21 July 2018

Butterfly of the Month - July 2018

Butterfly of the Month - July 2018
The Purple Bush Brown (Mycalesis orseis nautilus)

The month of July 2018 will probably be most remembered for the 2018 FIFA World Cup in Russia, a miraculous cavern rescue in Chiang Rai, Thailand, and the major cybersecurity breach of personal data in Singapore. We live in interesting times, and there are often outcomes that are still unpredictable, like who would win the World Cup, despite all means (including cats, birds and anything that can be believed!) of soothsaying by those who gambled away small fortunes.

A Purple Bush Brown found in southern Thailand - same subspecies as the one in Peninsular Malaysia and Singapore

So France won the 2018 World Cup. Along the way, the usually successful Latin American teams dropped like flies, and so did defending champions Germany. Asian teams didn't make it far into the games, with only Japan remaining in the last 16 before bowing out to Belgium despite leading 2-0. The next World Cup in 2022 will be held in Doha, Qatar, and the games shifted to the end of the year to avoid the 40+ degrees summer heat in the Middle Eastern nation.

Then over in the sleepy provincial town of Chiang Rai in northern Thailand, a group of 12 teenagers and their football coach decided to take an excursion into the cave complex at Tham Luang. As this is the monsoon season in northern Thailand, the torrential storms caused flash floods that cut off the group's exit as rain water flooded the passages. A search-and-rescue operation commenced and it was only after more than 10 days of searching that they were found on a ledge more than 3km into the cave complex.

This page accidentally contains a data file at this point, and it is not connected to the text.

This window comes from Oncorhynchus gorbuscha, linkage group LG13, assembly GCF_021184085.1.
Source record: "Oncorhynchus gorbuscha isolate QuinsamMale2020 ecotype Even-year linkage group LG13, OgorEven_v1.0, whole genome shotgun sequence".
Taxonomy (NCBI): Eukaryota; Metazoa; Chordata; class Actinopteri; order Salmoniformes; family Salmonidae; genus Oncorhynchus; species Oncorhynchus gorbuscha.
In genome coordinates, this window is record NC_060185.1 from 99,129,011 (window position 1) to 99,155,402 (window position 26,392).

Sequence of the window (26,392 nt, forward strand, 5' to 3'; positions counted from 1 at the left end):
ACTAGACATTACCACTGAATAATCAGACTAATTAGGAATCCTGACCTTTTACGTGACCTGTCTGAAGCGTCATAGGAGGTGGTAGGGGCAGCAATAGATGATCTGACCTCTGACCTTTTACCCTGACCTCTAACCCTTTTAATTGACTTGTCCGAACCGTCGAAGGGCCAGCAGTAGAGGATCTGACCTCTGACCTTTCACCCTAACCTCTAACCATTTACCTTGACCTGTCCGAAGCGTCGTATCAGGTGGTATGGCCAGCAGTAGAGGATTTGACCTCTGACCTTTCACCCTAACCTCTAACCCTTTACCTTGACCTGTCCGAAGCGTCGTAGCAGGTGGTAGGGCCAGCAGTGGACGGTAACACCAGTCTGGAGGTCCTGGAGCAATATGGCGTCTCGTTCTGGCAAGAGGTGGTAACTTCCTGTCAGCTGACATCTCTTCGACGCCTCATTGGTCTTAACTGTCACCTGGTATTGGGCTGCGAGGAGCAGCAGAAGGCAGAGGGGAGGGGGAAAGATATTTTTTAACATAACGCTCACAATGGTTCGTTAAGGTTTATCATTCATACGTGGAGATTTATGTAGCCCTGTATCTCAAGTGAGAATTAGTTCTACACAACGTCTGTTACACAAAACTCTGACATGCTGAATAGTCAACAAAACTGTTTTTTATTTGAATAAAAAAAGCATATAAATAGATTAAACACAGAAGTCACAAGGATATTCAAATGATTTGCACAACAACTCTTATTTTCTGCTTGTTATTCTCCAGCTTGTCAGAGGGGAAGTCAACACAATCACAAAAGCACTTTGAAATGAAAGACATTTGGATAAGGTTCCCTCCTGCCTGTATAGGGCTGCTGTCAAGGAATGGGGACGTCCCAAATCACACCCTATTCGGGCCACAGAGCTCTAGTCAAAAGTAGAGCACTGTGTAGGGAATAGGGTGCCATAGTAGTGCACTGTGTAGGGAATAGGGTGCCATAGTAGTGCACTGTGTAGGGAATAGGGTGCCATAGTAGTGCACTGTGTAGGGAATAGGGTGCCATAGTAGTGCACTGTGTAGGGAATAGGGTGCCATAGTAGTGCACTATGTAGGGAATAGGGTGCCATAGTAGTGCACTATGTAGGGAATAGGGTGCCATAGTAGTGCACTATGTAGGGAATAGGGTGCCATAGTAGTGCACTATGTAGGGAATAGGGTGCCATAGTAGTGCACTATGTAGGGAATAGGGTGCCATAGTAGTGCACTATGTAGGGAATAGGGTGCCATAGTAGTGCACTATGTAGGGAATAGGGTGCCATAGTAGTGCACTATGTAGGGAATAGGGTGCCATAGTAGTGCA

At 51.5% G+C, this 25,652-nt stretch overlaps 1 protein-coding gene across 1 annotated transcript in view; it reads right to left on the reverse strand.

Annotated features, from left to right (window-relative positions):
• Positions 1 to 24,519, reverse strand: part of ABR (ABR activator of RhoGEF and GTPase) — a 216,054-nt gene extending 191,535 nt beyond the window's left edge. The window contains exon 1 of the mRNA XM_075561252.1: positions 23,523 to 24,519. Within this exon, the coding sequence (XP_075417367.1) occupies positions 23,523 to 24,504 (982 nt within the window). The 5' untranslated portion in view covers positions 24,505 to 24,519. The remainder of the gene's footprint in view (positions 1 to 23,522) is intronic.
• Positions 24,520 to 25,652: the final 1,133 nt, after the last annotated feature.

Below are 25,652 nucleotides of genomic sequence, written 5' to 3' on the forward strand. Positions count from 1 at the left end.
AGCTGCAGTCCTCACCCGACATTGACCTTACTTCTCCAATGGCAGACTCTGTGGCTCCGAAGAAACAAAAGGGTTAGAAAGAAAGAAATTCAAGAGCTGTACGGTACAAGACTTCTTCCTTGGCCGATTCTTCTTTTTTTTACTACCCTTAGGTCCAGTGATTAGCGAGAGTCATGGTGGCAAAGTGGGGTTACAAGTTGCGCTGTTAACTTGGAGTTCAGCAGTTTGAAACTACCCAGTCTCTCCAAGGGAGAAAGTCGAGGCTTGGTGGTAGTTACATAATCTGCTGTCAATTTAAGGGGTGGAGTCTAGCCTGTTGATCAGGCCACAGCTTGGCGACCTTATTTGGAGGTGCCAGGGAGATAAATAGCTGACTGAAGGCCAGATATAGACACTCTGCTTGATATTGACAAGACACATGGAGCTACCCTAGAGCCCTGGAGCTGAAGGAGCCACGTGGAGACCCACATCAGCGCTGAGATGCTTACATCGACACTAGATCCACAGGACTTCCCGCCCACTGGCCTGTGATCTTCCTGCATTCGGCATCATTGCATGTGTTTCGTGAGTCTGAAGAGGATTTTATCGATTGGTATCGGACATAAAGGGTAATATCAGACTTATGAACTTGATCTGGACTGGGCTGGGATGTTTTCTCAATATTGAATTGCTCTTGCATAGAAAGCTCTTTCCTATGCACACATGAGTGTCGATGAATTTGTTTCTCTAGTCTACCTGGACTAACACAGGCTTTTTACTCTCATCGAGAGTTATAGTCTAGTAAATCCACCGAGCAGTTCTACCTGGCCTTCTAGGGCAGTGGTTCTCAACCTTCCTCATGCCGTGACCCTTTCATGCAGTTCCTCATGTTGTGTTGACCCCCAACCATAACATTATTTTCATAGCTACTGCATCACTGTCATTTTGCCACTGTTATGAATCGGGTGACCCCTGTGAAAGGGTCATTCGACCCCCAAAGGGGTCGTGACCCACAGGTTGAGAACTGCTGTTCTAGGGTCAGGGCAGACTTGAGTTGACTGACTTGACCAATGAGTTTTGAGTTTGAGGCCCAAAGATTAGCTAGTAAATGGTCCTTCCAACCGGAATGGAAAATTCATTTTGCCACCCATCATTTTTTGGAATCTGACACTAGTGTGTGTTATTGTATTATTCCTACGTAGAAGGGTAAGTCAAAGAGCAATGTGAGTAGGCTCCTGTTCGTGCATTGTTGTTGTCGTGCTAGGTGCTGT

The rescue operation that followed was described as nothing short of a miracle, as the personnel involved took great risks to bring a group of boys out through the treacherous labyrinth, many parts of which were totally submerged. All in all, it was a successful rescue operation with all the boys and their coach making it out with much difficulty. Sadly, there was one casualty, a Thai Navy SEAL diver who ran out of air whilst playing a crucial support role of bringing oxygen tanks and placing them along the route for the rescuers.

The Purple Bush Brown is often encountered flying low amongst the undergrowth, in deep forest shade, perching on the top of a leaf or blade of grass.